One of the most common things we are asked before going to an interview is “have you done your research?”. Majority of people, of course, would’ve researched into the company and their aims, goals, beliefs etc. But what people don’t ask is how much of this research is actually useful for your interview?
If you have 1 hour to showcase who you are, your experience, your attributes and try to sell yourself to the interviewer(s), regurgitating information from their company website may all be too much to try to cram in.
Why is research important?
First and foremost, people fear the unknown. So when you don’t prepare yourself for an interview situation, you’re more likely to be nervous as you’re not sure what you’re heading in to and you don’t have the same feel for the company that you would’ve if you’d have done your research.
By doing your research you can get a feel for the company’s culture and the type of people that fit in to the company and therefore, the type of people that may be interviewing you. Once you understand the type of people they look for, you can prepare some potential answers to showcase how you fit into that too.
It’s also useful to research these people who will be interviewing you as firstly you will recognise them when you first see them and you can understand more about them before the interview and you can compare and contrast their background to yours and make conversations relatable and personable in the interview.
What to Research…
1. The company’s culture, core values and its mission statement
2. Its key people
3. The person(s) interviewing you
4. Skills & experience valued by the company – you can use your job brief to help
5. Understanding what they do – their products/services and who they provide this to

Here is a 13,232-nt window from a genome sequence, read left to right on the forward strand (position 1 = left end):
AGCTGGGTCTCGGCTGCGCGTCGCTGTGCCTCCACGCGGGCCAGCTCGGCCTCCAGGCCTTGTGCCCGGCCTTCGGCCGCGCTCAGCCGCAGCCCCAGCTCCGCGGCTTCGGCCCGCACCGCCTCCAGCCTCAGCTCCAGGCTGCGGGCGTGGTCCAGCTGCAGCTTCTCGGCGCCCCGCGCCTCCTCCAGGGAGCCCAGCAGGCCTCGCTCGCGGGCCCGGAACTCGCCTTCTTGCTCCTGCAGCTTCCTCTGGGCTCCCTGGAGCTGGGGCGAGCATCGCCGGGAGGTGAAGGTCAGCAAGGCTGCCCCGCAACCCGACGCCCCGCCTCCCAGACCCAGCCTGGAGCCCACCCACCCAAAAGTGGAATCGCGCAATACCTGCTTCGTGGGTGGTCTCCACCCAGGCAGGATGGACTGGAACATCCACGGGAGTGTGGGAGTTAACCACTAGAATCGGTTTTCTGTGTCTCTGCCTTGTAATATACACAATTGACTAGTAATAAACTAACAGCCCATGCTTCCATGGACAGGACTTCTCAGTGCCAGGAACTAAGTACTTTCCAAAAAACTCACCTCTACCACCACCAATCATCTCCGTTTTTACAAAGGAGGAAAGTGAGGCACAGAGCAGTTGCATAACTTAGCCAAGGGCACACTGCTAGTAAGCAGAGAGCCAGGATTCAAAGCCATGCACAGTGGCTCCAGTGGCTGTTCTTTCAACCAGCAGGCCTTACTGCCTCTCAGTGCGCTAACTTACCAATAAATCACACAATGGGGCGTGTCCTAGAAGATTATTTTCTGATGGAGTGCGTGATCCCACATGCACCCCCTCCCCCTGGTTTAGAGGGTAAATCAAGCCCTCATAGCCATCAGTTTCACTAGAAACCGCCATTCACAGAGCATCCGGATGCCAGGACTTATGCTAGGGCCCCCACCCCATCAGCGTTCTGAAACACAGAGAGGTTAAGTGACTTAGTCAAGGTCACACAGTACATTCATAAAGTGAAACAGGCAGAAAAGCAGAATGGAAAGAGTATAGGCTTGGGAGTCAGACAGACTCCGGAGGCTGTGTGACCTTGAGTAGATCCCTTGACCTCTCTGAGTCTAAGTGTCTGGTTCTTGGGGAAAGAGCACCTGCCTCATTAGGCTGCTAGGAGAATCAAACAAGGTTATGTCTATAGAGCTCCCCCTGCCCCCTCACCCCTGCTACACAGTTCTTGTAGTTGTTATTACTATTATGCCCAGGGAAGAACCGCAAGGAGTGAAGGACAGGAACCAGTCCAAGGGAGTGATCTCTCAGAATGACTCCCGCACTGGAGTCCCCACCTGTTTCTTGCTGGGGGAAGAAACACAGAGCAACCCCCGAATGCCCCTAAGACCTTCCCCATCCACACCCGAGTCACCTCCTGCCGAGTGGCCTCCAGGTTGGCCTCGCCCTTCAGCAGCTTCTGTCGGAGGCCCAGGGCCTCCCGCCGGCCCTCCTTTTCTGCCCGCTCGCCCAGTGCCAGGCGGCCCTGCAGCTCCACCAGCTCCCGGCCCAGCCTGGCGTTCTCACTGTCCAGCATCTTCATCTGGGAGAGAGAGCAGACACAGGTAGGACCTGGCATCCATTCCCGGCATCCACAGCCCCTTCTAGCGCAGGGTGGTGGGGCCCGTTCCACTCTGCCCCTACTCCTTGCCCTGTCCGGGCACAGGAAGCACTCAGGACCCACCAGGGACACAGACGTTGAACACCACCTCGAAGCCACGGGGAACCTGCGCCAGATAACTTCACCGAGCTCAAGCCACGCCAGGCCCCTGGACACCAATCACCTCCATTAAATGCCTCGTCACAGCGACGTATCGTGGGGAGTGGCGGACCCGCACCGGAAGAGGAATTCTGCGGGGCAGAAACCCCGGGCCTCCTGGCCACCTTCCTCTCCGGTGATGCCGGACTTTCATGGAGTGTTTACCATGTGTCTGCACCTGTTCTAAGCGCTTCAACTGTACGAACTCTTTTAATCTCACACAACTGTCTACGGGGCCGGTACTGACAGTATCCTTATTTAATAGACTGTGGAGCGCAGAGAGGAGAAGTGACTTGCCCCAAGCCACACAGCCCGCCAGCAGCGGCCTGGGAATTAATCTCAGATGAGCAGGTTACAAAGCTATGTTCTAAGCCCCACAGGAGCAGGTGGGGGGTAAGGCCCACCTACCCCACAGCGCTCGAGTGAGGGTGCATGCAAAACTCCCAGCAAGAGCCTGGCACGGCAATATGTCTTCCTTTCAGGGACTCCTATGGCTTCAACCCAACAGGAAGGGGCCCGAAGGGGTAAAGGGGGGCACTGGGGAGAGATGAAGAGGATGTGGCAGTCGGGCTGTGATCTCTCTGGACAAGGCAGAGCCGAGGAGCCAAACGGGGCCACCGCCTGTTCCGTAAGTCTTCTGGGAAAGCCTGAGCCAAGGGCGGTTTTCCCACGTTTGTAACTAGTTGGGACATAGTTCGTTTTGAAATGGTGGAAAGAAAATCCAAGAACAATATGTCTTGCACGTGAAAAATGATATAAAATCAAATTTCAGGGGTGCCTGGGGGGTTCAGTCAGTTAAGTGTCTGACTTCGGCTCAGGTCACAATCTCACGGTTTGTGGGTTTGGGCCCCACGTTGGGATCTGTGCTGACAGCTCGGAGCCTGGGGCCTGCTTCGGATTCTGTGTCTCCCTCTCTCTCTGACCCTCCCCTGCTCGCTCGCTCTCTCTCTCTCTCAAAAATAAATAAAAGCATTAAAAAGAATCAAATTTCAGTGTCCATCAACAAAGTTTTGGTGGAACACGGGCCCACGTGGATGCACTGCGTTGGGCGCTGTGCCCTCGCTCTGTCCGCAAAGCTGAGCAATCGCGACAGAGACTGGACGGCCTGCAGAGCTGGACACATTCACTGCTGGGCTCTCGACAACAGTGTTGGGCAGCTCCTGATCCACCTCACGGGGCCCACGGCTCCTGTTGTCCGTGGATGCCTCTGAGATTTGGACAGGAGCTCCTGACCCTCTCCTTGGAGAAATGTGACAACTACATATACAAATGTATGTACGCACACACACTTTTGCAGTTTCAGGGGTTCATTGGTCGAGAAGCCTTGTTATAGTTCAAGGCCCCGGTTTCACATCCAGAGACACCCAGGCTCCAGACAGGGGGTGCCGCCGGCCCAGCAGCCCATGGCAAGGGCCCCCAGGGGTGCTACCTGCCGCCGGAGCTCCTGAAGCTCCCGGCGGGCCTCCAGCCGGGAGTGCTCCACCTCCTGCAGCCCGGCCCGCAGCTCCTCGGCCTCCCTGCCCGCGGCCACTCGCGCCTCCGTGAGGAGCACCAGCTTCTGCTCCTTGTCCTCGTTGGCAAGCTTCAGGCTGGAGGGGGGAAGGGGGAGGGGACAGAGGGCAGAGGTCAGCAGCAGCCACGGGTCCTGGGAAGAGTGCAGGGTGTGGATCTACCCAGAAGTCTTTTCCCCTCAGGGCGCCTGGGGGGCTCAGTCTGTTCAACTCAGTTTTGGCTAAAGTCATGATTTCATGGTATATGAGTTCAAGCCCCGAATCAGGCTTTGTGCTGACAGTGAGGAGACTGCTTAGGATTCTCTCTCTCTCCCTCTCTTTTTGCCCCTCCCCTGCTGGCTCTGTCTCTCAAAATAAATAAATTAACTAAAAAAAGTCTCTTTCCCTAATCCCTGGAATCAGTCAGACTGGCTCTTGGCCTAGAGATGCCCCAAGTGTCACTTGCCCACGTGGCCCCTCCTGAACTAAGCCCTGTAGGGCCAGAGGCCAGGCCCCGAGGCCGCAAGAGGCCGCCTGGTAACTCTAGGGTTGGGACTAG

6. Recent news
Another key thing to mention is knowing the role you’re being interviewed for. If you don’t know what the job entails when sat in front of interviewers, it’s not going to go down very well as it will be easily picked up on as many interview questions will be around the tasks of the job and your ability to carry out these tasks.
Is too much research possible?
No! When it comes to research, you can do as much or as little as you like, it’s just a tool to help you in interview and help you feel more prepared.
However, what is important is knowing how to prioritise this research into what needs mentioning and what’s useful to know if it comes up in conversation. You don’t want to be in an interview spending your time regurgitating the company’s website or the news articles about the company from 2012. It’s just not necessary and equally it’s a waste of valuable time you could be using to sell yourself.
What to mention…
This is where your research is going to come in useful, or at least some of it.
Remember, it’s not about how much information you can retain and spout out during the interview, this may actually have the adverse effect. It’s just about mentioning the right things at the right time.
Often one of the questions asked in interview is “what are our company’s key values?”. If you’ve done your research, you will know the answer and prove that you’ve bothered to do some research. But of course, there may be other interesting things you’ve found out about the company during your research that you may want to mention.
If you’re unsure where amongst interview questions you’re able to showcase some of your research then wait until the end and ask the interviewer(s) some questions about them, like their background – here you can mention their previous job you’ve come across on LinkedIn and this can spark a conversation between you. But remember, don’t make it too personal or come across like a stalker!
Equally, if you’ve found out some recent news about the company that’s interesting, you could ask questions about this in your interview as it can help you stand out from other candidates.
Other than questions the interviewer(s) ask you relevant to the research you have done, we would suggest mentioning 2 or 3 other things you’ve found out about the company that’s relevant and interesting as this isn’t overwhelming for the interviewers, it’s just a nice subtle way of telling them you’ve done your research.